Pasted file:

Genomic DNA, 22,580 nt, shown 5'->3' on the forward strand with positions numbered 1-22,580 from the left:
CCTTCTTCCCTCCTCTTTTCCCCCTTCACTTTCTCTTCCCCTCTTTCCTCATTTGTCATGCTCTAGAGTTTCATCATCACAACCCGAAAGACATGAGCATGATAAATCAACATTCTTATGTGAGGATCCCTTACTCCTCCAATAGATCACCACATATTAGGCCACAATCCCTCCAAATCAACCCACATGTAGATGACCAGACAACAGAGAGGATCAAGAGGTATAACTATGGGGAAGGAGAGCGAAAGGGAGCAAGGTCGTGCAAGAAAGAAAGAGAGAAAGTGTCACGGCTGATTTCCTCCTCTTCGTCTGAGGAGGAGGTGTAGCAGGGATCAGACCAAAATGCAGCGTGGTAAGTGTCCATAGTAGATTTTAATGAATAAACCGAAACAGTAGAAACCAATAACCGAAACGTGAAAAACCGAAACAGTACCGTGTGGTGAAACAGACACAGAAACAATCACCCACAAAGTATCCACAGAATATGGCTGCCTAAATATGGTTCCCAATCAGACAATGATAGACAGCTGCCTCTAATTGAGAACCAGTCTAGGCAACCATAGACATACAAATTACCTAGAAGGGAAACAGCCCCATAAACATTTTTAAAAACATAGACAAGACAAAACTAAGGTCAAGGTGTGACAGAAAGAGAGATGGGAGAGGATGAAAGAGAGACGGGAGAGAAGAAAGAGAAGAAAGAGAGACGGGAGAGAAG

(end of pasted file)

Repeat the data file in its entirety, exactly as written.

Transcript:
Genomic DNA, 22,580 nt, shown 5'->3' on the forward strand with positions numbered 1-22,580 from the left:
CCTTCTTCCCTCCTCTTTTCCCCCTTCACTTTCTCTTCCCCTCTTTCCTCATTTGTCATGCTCTAGAGTTTCATCATCACAACCCGAAAGACATGAGCATGATAAATCAACATTCTTATGTGAGGATCCCTTACTCCTCCAATAGATCACCACATATTAGGCCACAATCCCTCCAAATCAACCCACATGTAGATGACCAGACAACAGAGAGGATCAAGAGGTATAACTATGGGGAAGGAGAGCGAAAGGGAGCAAGGTCGTGCAAGAAAGAAAGAGAGAAAGTGTCACGGCTGATTTCCTCCTCTTCGTCTGAGGAGGAGGTGTAGCAGGGATCAGACCAAAATGCAGCGTGGTAAGTGTCCATAGTAGATTTTAATGAATAAACCGAAACAGTAGAAACCAATAACCGAAACGTGAAAAACCGAAACAGTACCGTGTGGTGAAACAGACACAGAAACAATCACCCACAAAGTATCCACAGAATATGGCTGCCTAAATATGGTTCCCAATCAGACAATGATAGACAGCTGCCTCTAATTGAGAACCAGTCTAGGCAACCATAGACATACAAATTACCTAGAAGGGAAACAGCCCCATAAACATTTTTAAAAACATAGACAAGACAAAACTAAGGTCAAGGTGTGACAGAAAGAGAGATGGGAGAGGATGAAAGAGAGACGGGAGAGAAGAAAGAGAAGAAAGAGAGACGGGAGAGAAG